Cricket Corruption ‘not out’

Sport, nationalism, politics, business and entertainment. All are the aspects of cricket. An unfortunate addition to the list is corruption, which threatens the integrity of “the gentleman’s game”.

Like the great batsman Sachin Tendulkar corruption seems not to leave the field. Ever since the exposure of cricket legend Hansie Cronje’s involvement in match fixing in 2000, more and more incidents have occurred.

As a cricket fan I was not surprised by the recent incident of match-fixing involving six umpires during the cricket World Cup.  Though initially shocking, such incidents have now become regular and reflect the sad state of affairs in cricket. My colleague on fellow cricket fan Rukshana Nanayakkara has written about these scandals in greater length in the Sri Lankan press.

According to the sport’s governing body, the International Cricket Council (ICC), corruption is mainly driven by a vast, illegal and mafia-run gambling industry; around $50 billion of illegal bets are placed on cricket matches each year.

An Indian TV investigation conducted ahead of the world cup revealed video clips in which umpires were allegedly shown to be willing to give certain decisions and disclose important information in exchange for money.

While the ICC probes the matter it was clarified that none of the umpires named were part of any official game in the world cup. However, there is a deeper issue for the sport: the growth in commercialization of cricket, which has created more scope for, and increased the dimensions of, corruption.

Cricket’s changing format, the greater involvement of private sector stakeholders and technological development have all increased the threats of corruption, in the forms of online gambling and spot fixing, when some players fix certain parts of the game, not the entire match.

Involvement of players in match fixing during the 2012 Indian Premier League and Pakistan spot fixing scandal in 2010 were other recent incidents which confirmed that apparent need for more transparency in the operation of the cricketing activities is awaited.

An evident gap is the lack of guidelines and procedures for dealing with corruption allegations in cricket. Nor are there enforceable penalties for those found guilty.

Sometimes cricketers are dealt with heavily, like the case of three Pakistani cricketers who received jail sentences in a British criminal court in November 2011 for their involvement in spot fixing. However the overall system lacks accountability, operating as it is without any set of rules or guidelines.

This despite the fact that Transparency International has proposed 20 recommendations for reform.

A joint effort of ICC, cricket boards in different countries and local laws are necessary to stop the external mediators influencing the game.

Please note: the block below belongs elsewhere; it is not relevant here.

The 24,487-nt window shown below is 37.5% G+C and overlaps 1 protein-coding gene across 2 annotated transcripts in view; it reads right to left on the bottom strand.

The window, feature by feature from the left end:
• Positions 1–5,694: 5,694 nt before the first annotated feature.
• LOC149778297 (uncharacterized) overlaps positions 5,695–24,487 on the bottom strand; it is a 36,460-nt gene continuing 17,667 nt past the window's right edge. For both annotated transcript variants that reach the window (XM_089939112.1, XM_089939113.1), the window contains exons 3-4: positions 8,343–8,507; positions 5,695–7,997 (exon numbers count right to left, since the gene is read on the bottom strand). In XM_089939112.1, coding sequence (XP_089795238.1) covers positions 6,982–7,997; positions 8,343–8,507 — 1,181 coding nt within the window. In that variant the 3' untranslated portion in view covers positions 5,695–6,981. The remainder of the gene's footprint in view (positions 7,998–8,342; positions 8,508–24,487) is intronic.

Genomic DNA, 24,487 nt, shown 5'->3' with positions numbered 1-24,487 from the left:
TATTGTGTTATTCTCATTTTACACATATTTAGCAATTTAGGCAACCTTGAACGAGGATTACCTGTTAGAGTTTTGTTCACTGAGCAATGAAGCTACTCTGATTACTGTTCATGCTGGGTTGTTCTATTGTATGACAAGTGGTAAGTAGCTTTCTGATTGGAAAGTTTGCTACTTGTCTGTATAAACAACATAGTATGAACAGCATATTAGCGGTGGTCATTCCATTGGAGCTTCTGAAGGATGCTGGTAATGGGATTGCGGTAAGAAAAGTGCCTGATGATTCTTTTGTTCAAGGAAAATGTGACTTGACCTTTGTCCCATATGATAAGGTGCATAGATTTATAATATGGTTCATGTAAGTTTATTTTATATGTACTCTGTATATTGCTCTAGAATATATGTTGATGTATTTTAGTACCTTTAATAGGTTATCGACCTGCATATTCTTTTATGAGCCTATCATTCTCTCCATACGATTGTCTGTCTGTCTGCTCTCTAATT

Corruption is poses a big threat to the integrity of the gentlemen’s game and strongly affects the attachment we the fans feel with it. The ICC is making efforts to fight corruption in the game; nevertheless there is a need for more definite and visible steps so as not to disappoint the millions of cricket fans, including me, who expect a fair play.

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Soumya Saxena

About Soumya Saxena

Soumya works in the Asia Pacific Department of Transparency International.

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8 Responses to Cricket Corruption ‘not out’

  1. Ishan 6 November 2012 at 4:15 pm #

    Love the title “Cricket Corruption ‘not out’”.

    And yes, its truly unfortunate such instances are becoming increasingly common….

  2. Prachi 6 November 2012 at 4:22 pm #

    nice!! gave some food for thought.. it is high time to bring about some reforms..

  3. Freya 6 November 2012 at 9:20 pm #

    At a time when India seems to be busy fighting corruption within the political system, your article reminded me of the fact that corruption has seeped into almost every aspect of life. I don’t know how far reforms and laws will go to help corruption because lets face it, honesty is something that comes from within. Laws cannot impose honesty from the outside.

  4. Raza 7 November 2012 at 1:46 am #

    Very well written Soumya.Corruption is a menace in all walks of life, business and sports in the subcontinent.Unfortunately, solutions seems to be too distant.

  5. Parvez 7 November 2012 at 2:52 pm #

    Good article! Corruption has engulfed almost everybody.

  6. Ashima Srivastava 11 November 2012 at 1:55 am #

    excellent read…. its sad to see corruption in sports. People will stop watching cricket and loose interest jut like most of us have lost interest in politics

  7. Minha 11 November 2012 at 5:09 pm #

    Kudos for bringing the subject again on the table. Unfortunately,cricket is not the only diseased game.LIke last years jwala gutta charges this tumor keeps emerging in all the games.Its time that stringent laws are made not only by states but also by games authorities worldwide.Back in India, Azhar uddin would have found great difficulty had our process been speedy and transparent


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